Physician plan to prevent and combat #Ebola virus

Craig M Wax DO, Family physician and talk show host, and David Condoluci DO infectious disease specialist have a common sense plan for United States and all municipalities to prevent spread and to combat the deadly #Ebola virus.

1. Close borders to #Ebola endemic countries and their people until such time the disease is prevented or cured.
2. Do not fly planes to #Ebola endemic countries except for humanitarian drops of supplies, medicine and food. No planes landing in #Ebola endemic nations.
3. Screening at all airports for history, signs and symptoms of #Ebola disease.
4. Do teaching to all healthcare entities, physicians and nurses for prudent preventive, isolation and treatment techniques.
5. Study those patients who survived Ebola infection to determine what factors played a role in their survival and can be reproduced for #Ebola infected patients.
6. Connect and get consults of leading infectious disease physicians and nurses to develop prevention, detection and treatment standards.
7. Create and maintain situational awareness at all times especially when traveling or if a health care worker caring for patients.
8. Educate the public on all known #Ebola facts and all of the above in simple terms so they may all may act responsibly to prevent disease spread.

Best wishes for good health,
Craig M. Wax, DO
Family physician, Editorial Board of Medical Economics
Host of Your Health Matters
Rowan Radio 89.7 WGLS FM
http://wgls.rowan.edu/?feed=YOUR_HEALTH_MATTERS
Twitter @drcraigwax
Exec. Dir, Independent Physicians For Patient independence @IP4PI
IP4PI.wordpress.com

Dr. Snyderman violates Ebola quarantine

According to CNN and NBC, Dr. Nancy Snyderman—pediatrician and media reporter—and crew recently returned from a reporting trip from Liberia to find their cameraman contracted Ebola. At that time, they voluntarily agreed to a CDC and New Jersey health department recommended 21-day quarantine in their homes. However, Dr. Snyderman and other members of the team violated their quarantine.

Craig M Wax, DO, family physician, talk show host, exec director of IP4PI-Independent Physicians for Patient Independence, is recommending that the NJ Board of Medical Examiners investigate removing the medical license from Dr. Nancy Snyderman, and NBC consider discharging her from her job as a medical reporter and anchor for her actions this week. Dr. Wax says, “Dr. Snyderman and her crew reportedly violated their quarantine and subjected local residents to Ebola exposure; a potentially deadly virus. She and her crew accepted the assignment willingly, understanding all of the risks. She and her crew accepted the voluntary quarantine for the good of public health and risk containment for 21 days. She then volitionally violated it at a local restaurant, possibly conferring risks to other patrons and staff. This is a violation of both her oath of Hippocrates and public health law. She should be investigated, and if the investigation determines her actions warrant it, she should lose her medical license(s) and lose her job at NBC media. She has carelessly violated the first rule in being a physician, “primum non nocere,” first, do no harm. It is sad that such an educated long time exponent of children’s health has acted this irresponsibly.”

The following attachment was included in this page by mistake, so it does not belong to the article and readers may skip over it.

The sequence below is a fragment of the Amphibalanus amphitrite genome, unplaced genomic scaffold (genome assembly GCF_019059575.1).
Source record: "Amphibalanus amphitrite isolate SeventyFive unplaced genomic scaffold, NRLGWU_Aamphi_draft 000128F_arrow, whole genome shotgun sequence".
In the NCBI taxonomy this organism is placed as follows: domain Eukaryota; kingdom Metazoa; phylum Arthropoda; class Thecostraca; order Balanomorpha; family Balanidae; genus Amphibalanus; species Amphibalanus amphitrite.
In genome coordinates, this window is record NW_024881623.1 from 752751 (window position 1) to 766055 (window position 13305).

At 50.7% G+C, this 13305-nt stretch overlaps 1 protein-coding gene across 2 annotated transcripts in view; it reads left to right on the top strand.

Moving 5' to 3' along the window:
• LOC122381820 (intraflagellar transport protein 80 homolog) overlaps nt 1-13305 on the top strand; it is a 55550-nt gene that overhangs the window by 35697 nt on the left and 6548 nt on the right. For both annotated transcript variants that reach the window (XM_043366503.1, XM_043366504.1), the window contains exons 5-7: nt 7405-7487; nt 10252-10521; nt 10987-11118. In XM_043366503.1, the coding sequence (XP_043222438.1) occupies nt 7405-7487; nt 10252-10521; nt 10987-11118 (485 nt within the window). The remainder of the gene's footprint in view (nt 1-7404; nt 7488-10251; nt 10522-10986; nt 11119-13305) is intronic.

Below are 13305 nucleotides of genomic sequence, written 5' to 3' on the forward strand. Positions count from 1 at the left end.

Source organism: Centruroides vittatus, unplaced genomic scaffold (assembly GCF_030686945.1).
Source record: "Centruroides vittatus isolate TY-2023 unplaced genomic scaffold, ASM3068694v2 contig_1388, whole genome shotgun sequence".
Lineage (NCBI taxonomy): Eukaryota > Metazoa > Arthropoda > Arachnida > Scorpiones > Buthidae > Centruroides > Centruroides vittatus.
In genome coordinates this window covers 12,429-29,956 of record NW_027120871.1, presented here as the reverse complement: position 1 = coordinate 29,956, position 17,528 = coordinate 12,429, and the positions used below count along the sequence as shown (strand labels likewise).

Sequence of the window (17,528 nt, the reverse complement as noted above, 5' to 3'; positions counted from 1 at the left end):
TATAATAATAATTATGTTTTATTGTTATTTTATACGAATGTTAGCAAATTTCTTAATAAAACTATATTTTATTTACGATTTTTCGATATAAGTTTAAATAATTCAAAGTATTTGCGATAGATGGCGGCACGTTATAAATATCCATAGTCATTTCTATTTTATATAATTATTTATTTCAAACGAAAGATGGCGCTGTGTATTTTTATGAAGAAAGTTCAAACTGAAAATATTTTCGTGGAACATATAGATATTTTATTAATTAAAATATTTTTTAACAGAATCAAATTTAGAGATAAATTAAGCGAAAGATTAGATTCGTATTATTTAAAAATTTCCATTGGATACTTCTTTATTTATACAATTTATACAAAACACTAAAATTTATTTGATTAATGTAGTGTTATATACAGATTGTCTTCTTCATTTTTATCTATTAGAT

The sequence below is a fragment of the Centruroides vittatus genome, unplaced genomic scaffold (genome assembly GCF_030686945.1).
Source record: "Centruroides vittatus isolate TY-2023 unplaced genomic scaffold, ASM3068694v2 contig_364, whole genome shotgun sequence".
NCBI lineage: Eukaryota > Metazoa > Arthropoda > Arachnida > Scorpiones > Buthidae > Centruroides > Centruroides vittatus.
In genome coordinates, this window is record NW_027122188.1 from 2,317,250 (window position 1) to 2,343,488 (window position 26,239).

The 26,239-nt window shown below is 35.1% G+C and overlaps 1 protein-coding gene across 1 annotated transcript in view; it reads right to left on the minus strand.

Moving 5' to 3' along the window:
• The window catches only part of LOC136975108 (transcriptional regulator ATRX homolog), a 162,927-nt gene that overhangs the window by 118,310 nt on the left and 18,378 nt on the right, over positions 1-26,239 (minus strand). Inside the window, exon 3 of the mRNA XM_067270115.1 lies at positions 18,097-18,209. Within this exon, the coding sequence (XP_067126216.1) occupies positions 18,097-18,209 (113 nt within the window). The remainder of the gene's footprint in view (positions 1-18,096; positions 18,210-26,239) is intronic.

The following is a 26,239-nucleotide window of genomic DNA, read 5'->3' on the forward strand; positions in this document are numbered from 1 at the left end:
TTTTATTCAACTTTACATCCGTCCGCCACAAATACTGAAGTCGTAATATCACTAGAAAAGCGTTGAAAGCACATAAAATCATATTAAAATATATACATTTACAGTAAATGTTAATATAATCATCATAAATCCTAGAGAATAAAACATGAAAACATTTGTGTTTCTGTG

Per Eric Shore, DO, JD, MBAThe issue is very simple and non-negotiable. Ebola is not very contagious, but highly infectious. Any actual contact MUST be considered direct contact and the individual isolated until the incubation period has passed. Dr. Snyderman knew all of this, she accepted the risk when she went to Africa, and should have accepted and abided by the quarantine as well. The probability that she would spread Ebola was very small, BUT NOT ZERO! I agree with Dr. Wax, it is an issue that the State Board or Medicine should review.

MOS testifies: licensure should never be tied to use of EHR or MU

Testimony Submitted To the Board of Registration in Medicine In Support of Proposed Changes to 243 CMR 2.01(4), 2.02 and 2.06

October 3, 2014

Submitted by William M. Foley, DO on behalf of the Massachusetts Osteopathic Society (MOS)

As president of the Massachusetts Osteopathic Society, I have been asked by our board to write this public comment.  The MOS wishes to go on record in supporting these changes.  The MOS understands the background of this legislation and will support all proposals that have a positive impact on care in the Commonwealth.

The MOS believes that licensure should never be tied to use of electronic health records (EHR) or “meaningful use”. There is little to no evidence showing that using an EHR improves patient care or clinical outcomes.  As physicians, we should be given the right to choose what is best for our patients based on the best evidence currently available and strongly support evidence based medicine.  Legislative mandates have increased for medical licensure with little debate or consideration of the evidence or cost benefit analysis.

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